The smiles on their faces said it all.
The 180 girls and women who participated in the first Minnesota Wild Girls Hockey Weekend enjoyed their chance to get on the ice, hone their skills, and receive hands-on instruction from some of the sport’s top players. The Minnesota Wild, Minnesota Hockey, Minnesota Whitecaps, Schwan’s and USA Hockey all collaborated to put on the event at the Xcel Energy Center in St. Paul on Dec. 16-18.
“It was awesome; it was really awesome,” said Jess Christopherson, who helped lead the clinic portions of the event and is the Wayzata (Minn.) High School girls’ hockey coach. She also serves as Minnesota Hockey’s district associate coach-in-chief for female coach development.
“We’re really blessed to have our NHL team stand behind it and not only open up their venue, but sponsor the event and provide some of these resources for us with staffing and everything else ... That’s how you pull something like this off.”
Three-time U.S. Olympian Natalie Darwitz, former University of Minnesota women’s hockey coach and current Minnesota Whitecaps coach Laura Halldorson, and Kristen Wright, USA Hockey manager of girls’ player development, all participated in the event.
“It was fantastic to see the Wild, Minnesota Hockey, and the Whitecaps come together to celebrate girls’ hockey,” Wright said. “There was an exciting energy surrounding the weekend, and it is always great to see so many girls and women gathered at the Xcel Energy Center to play hockey. Having the Minnesota Whitecaps and all female coaches on the ice during the clinics gave the players positive female role models to look up to.”
Said Christopherson: “Super cool opportunity for those kids to get to play for female coaches. We didn’t have those opportunities 20 years ago.”
Having the Whitecaps, who are a professional women’s hockey team, offer some of their players as instructors made a huge impact on the young skaters and showed them that, if they work hard, playing at a high level is an achievable dream.
“I think it’s awesome for them to come out and see female role models that are in the position that they want to be in, whether that be older players or coaches or Olympians or professional players,” Christopherson said.
Story continues below event video.
The weekend began Friday with Darwitz becoming the first female skater to ever practice with the Wild.
On Saturday, young girls hockey players were able to watch the Wild beat the Arizona Coyotes 4-1. The flag bearer for the game was a female, Darwitz announced the traditional “Let’s play hockey” to the crowd and Whitecaps players participated during in-game activities. After the game, fans were able to watch the United States Women’s National Team compete against the Canadian Women’s National Team in the Team USA Champions Series live on the arena’s video board. That night, there were separate clinics for 8U and 10U girls, along with dryland training in the concourse for 10U skaters.
On the final day, 12U girls took part in a clinic, followed by a session for adult women ages 19 and over.
Maple Grove native Natalie Heising, a two-time member of the U.S. Women’s National Under-18 Team (2016 and 2017) helped with the clinics.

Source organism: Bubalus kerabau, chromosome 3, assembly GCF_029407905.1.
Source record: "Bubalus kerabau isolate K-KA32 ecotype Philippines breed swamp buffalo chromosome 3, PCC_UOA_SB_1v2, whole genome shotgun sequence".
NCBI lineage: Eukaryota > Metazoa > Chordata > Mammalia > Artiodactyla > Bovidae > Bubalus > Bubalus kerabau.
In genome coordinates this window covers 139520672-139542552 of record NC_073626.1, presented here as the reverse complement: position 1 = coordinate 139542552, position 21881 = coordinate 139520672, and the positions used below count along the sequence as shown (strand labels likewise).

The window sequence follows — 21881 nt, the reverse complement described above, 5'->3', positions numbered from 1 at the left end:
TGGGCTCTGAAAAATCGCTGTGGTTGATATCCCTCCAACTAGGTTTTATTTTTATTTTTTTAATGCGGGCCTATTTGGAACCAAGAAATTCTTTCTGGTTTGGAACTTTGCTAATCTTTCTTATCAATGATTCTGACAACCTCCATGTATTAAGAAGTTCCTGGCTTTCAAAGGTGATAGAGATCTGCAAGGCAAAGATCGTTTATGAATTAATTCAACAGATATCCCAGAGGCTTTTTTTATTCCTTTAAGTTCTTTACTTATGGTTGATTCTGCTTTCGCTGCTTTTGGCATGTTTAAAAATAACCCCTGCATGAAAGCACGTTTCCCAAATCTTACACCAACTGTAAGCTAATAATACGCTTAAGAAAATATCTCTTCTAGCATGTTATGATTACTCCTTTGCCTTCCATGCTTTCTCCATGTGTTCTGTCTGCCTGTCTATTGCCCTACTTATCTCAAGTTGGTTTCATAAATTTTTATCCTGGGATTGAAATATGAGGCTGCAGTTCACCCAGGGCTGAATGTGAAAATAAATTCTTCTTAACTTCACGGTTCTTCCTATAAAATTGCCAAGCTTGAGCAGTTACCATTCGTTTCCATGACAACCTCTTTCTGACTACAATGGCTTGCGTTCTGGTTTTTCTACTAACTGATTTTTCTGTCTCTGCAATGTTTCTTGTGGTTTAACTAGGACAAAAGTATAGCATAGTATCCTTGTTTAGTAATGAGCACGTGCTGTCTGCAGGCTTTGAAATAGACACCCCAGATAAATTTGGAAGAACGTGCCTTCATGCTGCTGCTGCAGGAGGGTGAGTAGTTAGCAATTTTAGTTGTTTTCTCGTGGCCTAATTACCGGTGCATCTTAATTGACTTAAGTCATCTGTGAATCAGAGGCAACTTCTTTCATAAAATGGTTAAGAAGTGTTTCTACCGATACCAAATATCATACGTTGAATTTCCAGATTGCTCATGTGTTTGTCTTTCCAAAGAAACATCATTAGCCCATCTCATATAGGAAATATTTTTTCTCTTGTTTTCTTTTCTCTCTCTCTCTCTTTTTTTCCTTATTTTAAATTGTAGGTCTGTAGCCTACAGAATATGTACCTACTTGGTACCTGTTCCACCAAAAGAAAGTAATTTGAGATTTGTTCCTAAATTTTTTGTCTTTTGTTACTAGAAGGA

“Giving back to the hockey community here in Minnesota is important to me, because I learned from clinics growing up, so having the opportunity to participate now provides me with the chance to help develop the future generation of girls hockey players; to be part of something bigger than myself,” said Heising. “I enjoy seeing the girls game grow and seeing more girls have the opportunity to participate in an event geared toward both on- and off-ice hockey development.”
Each hour-long clinic implemented USA Hockey’s American Development Model.
“That’s the best way you can make a practice work with that many players,” Christopherson said. “Obviously, we want kids moving and not standing around, and we want them touching the puck as much as possible. We divided into six stations and we handled most of the major development categories. We had skating and passing and shooting and agility and we had some competitive battle, small-area games going on in some of the stations. It was really good for them to experience a variety of things, and like I said, they were moving the entire hour. Lots of sweaty faces when they came off the ice, but lots of smiles, too.”
One of the big draws for the players was being able to play at the Xcel Energy Center, which is the home arena for the Wild.
“That’s a serious highlight for any player, including our coaches and everybody else — it’s an amazing venue,” Christopherson said. “Playing with all these other girls in their own age groups, playing with girls from different communities and then being coached by female leaders in their sport and people that have played at a high level is huge.”
Running Girls Hockey Weekend is something Christopherson would love to continue to help the growth of girls’ hockey.
“The goal going forward is obviously to expand and try to offer more opportunities,” Christopherson said. “You’re going to start seeing more and more girls’ events or clinics or camps or education. You’re going to start seeing a lot more of that stuff in Minnesota.”
Story from Red Line Editorial, Inc.
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